Clearly, the flesh about which the apostle Paul speaks is sin. Sexual sins like adultery and fornication are mentioned, but sexual intimacy in marriage isn’t on that list. Of course not! Godly sex is in line with the fruit of the Spirit, with such traits as love, gentleness, and goodness.
Sex as God designed is a lot like charity: to help the hungry, you use your hands to prepare and serve food; to help the poor, you work with your body to earn money and deliver resources into their hands; to help the sick, you tend their wounds and tenderly care for their bodies. Our God-given bodies are used in service of our spiritual goals.
But this misunderstanding of flesh caused some in our Church history to reject nearly everything focused on your body. Ascetism, the practice of avoiding of all forms of physical indulgence, took hold among some — and sex landed on that list of physical indulgences to avoid.
It led to the insistence of celibacy among priests and monks, which was not practiced from the beginning. And some church leaders preached that sex was only necessary for reproduction and should be avoided in marriage at other times, because it seemed to be enjoying this body too much and the spirit not quite enough.
Now I’m not trying to argue with my Catholic followers and friends whether celibacy should be practiced among priests — you can certainly make a case for it given what the apostle Paul said in 1 Corinthians 7:6-9; nor am I wanting to attack the Catholic perspective of every sexual act having the potential for human life (a noble goal in many respects). But this history illuminates how sex and religion were sometimes viewed as natural enemies.
And in this context, the view of Song of Songs as an allegory of Christ and the Church was particularly appealing. After all, Jesus called Himself the bridegroom, so this isn’t really a stretch, is it? Even non-Christian Jews viewed this book as allegory of the relationship of God’s people to Jehovah Himself.
All the way back to the 3rd Century, the allegorical interpretation of Song of Songs is mentioned in a Jewish religious text. And that view is covered several times over in the Middle Ages. So I guess we weren’t the only ones having issues reconciling a book about the ecstasy of physical love with the salvation-based message of the Bible itself.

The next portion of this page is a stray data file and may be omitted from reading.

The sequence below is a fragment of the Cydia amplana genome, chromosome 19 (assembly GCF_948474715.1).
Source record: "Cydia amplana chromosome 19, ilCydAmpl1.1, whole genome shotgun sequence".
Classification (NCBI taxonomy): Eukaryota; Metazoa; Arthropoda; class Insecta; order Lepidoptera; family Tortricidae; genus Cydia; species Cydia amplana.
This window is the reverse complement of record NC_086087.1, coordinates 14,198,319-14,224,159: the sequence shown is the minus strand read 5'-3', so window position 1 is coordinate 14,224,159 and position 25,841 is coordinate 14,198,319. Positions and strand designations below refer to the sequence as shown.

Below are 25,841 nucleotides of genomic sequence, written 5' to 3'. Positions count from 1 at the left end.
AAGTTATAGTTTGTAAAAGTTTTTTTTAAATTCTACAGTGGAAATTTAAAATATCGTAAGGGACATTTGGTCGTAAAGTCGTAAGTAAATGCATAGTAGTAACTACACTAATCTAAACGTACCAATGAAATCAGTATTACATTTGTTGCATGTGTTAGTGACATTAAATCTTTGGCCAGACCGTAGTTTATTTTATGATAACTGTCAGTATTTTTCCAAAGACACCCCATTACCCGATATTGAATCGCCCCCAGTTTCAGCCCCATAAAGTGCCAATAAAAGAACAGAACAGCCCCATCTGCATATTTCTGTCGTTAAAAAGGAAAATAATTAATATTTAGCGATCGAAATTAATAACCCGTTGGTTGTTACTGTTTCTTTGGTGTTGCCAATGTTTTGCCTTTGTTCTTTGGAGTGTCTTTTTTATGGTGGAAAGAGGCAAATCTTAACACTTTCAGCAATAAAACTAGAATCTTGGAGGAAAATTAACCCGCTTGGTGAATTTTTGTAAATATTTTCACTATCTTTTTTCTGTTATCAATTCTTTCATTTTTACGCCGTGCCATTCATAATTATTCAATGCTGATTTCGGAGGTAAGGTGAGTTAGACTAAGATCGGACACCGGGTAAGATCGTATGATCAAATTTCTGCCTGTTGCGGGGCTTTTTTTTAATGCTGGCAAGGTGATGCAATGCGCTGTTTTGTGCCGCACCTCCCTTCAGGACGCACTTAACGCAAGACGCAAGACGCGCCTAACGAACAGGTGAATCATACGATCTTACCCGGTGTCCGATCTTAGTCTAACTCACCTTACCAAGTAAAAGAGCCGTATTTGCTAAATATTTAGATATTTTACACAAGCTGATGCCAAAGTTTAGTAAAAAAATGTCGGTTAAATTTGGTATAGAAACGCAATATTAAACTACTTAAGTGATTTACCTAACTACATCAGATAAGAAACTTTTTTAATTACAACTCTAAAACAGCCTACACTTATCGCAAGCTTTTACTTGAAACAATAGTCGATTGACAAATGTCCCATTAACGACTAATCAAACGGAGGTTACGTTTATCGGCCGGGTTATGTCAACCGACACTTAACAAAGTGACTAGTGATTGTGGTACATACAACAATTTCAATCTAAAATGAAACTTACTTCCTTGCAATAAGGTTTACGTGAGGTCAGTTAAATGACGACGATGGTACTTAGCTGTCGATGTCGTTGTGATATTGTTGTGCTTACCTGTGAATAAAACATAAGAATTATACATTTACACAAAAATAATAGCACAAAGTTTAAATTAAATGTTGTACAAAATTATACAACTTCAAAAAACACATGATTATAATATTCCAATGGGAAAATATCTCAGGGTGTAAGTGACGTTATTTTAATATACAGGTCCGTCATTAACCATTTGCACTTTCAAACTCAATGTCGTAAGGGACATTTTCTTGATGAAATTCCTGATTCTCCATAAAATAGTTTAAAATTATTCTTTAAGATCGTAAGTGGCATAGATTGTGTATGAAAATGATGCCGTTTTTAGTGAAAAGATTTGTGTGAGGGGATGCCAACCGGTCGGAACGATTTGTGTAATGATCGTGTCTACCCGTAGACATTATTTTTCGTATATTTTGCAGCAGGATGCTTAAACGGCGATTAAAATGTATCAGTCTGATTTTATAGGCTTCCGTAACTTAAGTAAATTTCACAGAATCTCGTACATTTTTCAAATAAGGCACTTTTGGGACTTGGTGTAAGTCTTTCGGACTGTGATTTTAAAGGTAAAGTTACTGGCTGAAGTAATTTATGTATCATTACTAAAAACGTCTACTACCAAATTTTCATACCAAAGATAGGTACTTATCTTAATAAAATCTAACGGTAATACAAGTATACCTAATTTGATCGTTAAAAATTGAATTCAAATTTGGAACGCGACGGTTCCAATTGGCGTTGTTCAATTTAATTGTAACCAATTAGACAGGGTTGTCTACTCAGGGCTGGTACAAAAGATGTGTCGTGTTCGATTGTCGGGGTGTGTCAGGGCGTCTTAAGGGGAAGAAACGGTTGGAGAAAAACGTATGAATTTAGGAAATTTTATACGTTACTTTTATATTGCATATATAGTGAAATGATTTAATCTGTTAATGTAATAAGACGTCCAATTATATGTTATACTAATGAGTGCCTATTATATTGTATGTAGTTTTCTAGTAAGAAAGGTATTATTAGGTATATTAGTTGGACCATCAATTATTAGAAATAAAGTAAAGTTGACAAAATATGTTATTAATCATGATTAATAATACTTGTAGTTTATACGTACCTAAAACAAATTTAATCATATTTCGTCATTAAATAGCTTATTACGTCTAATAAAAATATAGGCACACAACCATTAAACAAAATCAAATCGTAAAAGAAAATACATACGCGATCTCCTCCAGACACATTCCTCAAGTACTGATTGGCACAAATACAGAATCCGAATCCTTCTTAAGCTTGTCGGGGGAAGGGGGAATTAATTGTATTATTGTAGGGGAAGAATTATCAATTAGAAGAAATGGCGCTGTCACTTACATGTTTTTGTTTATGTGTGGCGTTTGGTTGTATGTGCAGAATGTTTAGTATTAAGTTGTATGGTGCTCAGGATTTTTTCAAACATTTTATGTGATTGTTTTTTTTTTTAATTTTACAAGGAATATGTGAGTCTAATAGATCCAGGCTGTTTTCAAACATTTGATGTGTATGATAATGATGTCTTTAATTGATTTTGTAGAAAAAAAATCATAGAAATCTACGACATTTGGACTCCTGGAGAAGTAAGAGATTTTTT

Look, the question scholars and religious folk have to ask is: “What’s erotic poetry doing in a theology book?”What's erotic poetry doing in a theology book? Click To Tweet
It almost seems like there should be a warning at the beginning of Song of Songs. Something like Monty Python’s famous line: “And now for something completely different…”
But here’s where scholarship has actually improved. Because of our modern-day resources, we can share information like never before; we can compare texts and commentaries throughout history; we can look into the culture of the times to determine context. And if we use these tools wisely, without confirmation bias, we can do an even better job now of figuring out what an author intended as he wrote the biblical book.
In the case of Song of Songs, scholars now largely agree it’s a book celebrating marital love.
Yes, there’s an analogy we can draw about Christ and His church, just as the analogy of God as our groom and His people as His bride is drawn many times over in Scripture. But the primary theme of Song of Songs is “here’s what it looks like to be intimately connected to your spouse.”
The good news is more and more Christians are willing to speak up about godly sexuality, study Song of Songs in churches, and write about how this beautiful book from our generous Father impacts marriages. I’ve used Song of Songs many times on my blog, and it appears often in my devotional book for wives, Intimacy Revealed: 52 Devotions to Enhance Sex in Marriage. It plays a key role in a new video study for wives from Awaken Love. Song of Solomon features prominently in the title or subtitle of several Christian books on marriage and intimacy. And if you do an internet search for “Song of Solomon sermon series,” you’ll see some pastors are preaching on this subject.